High land rental/purchase fee which is beyond the initial investment budget to enable establishment of planting trees in larger quantities remains a challenge; where plots are leased, the agreement rarely remains formalized and consequently long term investments in fixed assets remains a risky enterprise for New Forest.

Licensing and legality where Lack of transparency coupled with unclear and bureaucratic procedures for obtaining licenses undermines New Forest’s activities and contributes to market distortions. Obtaining of permits to New Forest has led to significant financial outlays and investments.

Below we explore external constraints that New Forests faces exogenously affecting profitability and sustainability such as; nature of the forest sector, land, environment, investment, fiscal, access to finance, markets, external Support.

The Nature of the forest sector aspects exhibits disorganization with lack of co-operation and co-ordination amongst the different ministries who are responsible for forests. Forest management, to varying degrees, forms part of the main mandates for the Ministry for Water, Lands and Environment, Ministry of Tourism, Trade, and Industry (UWA and national parks), and Ministry of Agriculture, Animal Industry and Fisheries (in terms of management of private forests, agroforestry, and extension provision through NAADS). Then lack of clarity between what is formal and informal provides ample scope for confusion and continued illegality throughout the forest sector. This has instead presented New Forest an opportunity to acquire hundreds of acres of farming land in Bugiri – eastern and western Uganda to enable them manage their forests.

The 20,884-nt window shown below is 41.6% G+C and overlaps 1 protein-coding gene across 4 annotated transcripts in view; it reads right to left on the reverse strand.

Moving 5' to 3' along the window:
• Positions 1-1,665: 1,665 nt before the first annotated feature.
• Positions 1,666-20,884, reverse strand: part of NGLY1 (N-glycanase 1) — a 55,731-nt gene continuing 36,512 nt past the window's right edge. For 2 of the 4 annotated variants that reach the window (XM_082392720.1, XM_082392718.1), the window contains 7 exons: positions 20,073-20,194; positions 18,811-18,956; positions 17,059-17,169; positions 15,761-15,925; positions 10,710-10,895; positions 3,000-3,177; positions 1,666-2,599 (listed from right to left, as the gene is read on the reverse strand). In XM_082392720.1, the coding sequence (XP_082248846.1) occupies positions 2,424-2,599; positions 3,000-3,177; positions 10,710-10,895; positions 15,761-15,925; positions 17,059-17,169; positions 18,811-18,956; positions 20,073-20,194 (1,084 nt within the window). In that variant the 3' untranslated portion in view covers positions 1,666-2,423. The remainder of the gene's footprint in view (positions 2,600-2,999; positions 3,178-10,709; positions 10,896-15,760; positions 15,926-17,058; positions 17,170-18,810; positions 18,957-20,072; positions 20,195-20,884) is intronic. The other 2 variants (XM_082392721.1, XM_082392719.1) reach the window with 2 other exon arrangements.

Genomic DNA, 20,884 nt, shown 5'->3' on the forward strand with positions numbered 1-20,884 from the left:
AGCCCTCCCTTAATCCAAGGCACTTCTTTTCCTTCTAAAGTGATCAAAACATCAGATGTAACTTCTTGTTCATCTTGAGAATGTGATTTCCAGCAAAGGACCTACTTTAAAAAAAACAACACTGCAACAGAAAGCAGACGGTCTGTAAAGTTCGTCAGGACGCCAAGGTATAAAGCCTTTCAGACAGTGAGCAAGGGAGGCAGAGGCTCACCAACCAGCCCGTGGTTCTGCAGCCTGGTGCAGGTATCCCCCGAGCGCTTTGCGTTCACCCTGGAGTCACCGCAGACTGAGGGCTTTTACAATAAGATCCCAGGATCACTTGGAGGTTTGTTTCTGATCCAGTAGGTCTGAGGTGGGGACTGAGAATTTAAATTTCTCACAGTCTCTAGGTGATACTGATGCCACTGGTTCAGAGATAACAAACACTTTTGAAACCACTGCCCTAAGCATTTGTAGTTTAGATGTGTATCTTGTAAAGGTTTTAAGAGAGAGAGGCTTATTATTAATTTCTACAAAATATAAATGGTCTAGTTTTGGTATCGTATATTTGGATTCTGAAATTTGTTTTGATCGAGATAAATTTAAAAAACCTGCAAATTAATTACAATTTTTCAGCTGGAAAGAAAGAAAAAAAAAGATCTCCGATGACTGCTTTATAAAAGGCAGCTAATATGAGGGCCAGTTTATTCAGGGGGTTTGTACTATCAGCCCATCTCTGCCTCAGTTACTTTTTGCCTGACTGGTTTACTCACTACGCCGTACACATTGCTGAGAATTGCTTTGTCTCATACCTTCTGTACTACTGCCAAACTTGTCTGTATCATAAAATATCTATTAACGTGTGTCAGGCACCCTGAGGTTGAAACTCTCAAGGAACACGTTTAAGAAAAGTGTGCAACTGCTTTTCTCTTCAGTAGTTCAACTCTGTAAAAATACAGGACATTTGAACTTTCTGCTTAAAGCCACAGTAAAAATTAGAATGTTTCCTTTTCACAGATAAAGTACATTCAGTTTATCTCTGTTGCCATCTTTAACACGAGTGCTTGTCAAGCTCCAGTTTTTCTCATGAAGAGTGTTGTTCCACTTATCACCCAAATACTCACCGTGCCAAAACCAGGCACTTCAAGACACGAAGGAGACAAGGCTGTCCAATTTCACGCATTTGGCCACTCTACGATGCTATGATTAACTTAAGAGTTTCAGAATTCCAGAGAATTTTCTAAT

Few linkages and lack of association for example, the larger Small Medium Forest Entrepreneurs are, to a certain extent, in association, either through informal contacts where most of them are Asian for example Nile Ply and in Budongo Forest there by influencing policy.

Few financial products are available other than bank loans. This undermines long-term domestic investment in SMFEs. There are more opportunities for foreign investors, accessed mainly through in-country schemes and also their behavior is driven by confidence in long-term stability of Uganda, not just by availability of finance, although this is significant.

New Forests lacks access to pricing information resulting in lack of awareness of fair local prices for wood which brings about marginalization . With such New Frest creates a monopoly of supply of its wood to UMEME and Rural Electrification Agency (REA) at its pricing.

Unfair competition due to uniform royalty rates, informal dealings to mention but a few. Transparency and enforcement of rules must be the highest priority for the new National Forestry Authority to rebuild investor confidence as affirmed by New Forest.

No policy determining forestry as preferred land use on private and customary land, which make up 70% of Uganda’s total forest and woodlands area, there is no policy specifically determining forestry as the preferred land use. There is a resulting lack of incentives both for off-reserve forest plantations and for the sustainable use of natural forests.